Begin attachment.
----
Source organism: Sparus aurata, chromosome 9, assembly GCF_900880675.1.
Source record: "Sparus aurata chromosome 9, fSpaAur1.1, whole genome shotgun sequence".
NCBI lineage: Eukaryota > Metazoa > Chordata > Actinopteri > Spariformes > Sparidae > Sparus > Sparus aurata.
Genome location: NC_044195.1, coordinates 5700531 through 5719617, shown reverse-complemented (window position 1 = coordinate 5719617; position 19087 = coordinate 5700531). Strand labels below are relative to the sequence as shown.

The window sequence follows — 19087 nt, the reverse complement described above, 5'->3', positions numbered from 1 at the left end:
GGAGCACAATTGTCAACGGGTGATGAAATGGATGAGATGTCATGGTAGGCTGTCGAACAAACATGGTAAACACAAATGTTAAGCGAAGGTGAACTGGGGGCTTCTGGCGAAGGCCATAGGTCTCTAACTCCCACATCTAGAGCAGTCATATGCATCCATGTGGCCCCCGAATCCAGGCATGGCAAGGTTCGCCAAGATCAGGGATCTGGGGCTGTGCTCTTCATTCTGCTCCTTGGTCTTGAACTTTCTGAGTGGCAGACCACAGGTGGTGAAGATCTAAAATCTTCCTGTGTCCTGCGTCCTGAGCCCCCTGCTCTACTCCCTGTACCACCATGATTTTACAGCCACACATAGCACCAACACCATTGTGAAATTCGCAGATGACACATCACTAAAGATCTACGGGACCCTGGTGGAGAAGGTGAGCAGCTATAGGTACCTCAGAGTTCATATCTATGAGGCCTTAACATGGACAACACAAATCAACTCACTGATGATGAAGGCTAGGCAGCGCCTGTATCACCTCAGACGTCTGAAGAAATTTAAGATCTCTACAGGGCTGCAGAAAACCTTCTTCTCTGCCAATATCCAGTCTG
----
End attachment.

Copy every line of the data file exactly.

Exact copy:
Source organism: Sparus aurata, chromosome 9, assembly GCF_900880675.1.
Source record: "Sparus aurata chromosome 9, fSpaAur1.1, whole genome shotgun sequence".
NCBI lineage: Eukaryota > Metazoa > Chordata > Actinopteri > Spariformes > Sparidae > Sparus > Sparus aurata.
Genome location: NC_044195.1, coordinates 5700531 through 5719617, shown reverse-complemented (window position 1 = coordinate 5719617; position 19087 = coordinate 5700531). Strand labels below are relative to the sequence as shown.

The window sequence follows — 19087 nt, the reverse complement described above, 5'->3', positions numbered from 1 at the left end:
GGAGCACAATTGTCAACGGGTGATGAAATGGATGAGATGTCATGGTAGGCTGTCGAACAAACATGGTAAACACAAATGTTAAGCGAAGGTGAACTGGGGGCTTCTGGCGAAGGCCATAGGTCTCTAACTCCCACATCTAGAGCAGTCATATGCATCCATGTGGCCCCCGAATCCAGGCATGGCAAGGTTCGCCAAGATCAGGGATCTGGGGCTGTGCTCTTCATTCTGCTCCTTGGTCTTGAACTTTCTGAGTGGCAGACCACAGGTGGTGAAGATCTAAAATCTTCCTGTGTCCTGCGTCCTGAGCCCCCTGCTCTACTCCCTGTACCACCATGATTTTACAGCCACACATAGCACCAACACCATTGTGAAATTCGCAGATGACACATCACTAAAGATCTACGGGACCCTGGTGGAGAAGGTGAGCAGCTATAGGTACCTCAGAGTTCATATCTATGAGGCCTTAACATGGACAACACAAATCAACTCACTGATGATGAAGGCTAGGCAGCGCCTGTATCACCTCAGACGTCTGAAGAAATTTAAGATCTCTACAGGGCTGCAGAAAACCTTCTTCTCTGCCAATATCCAGTCTG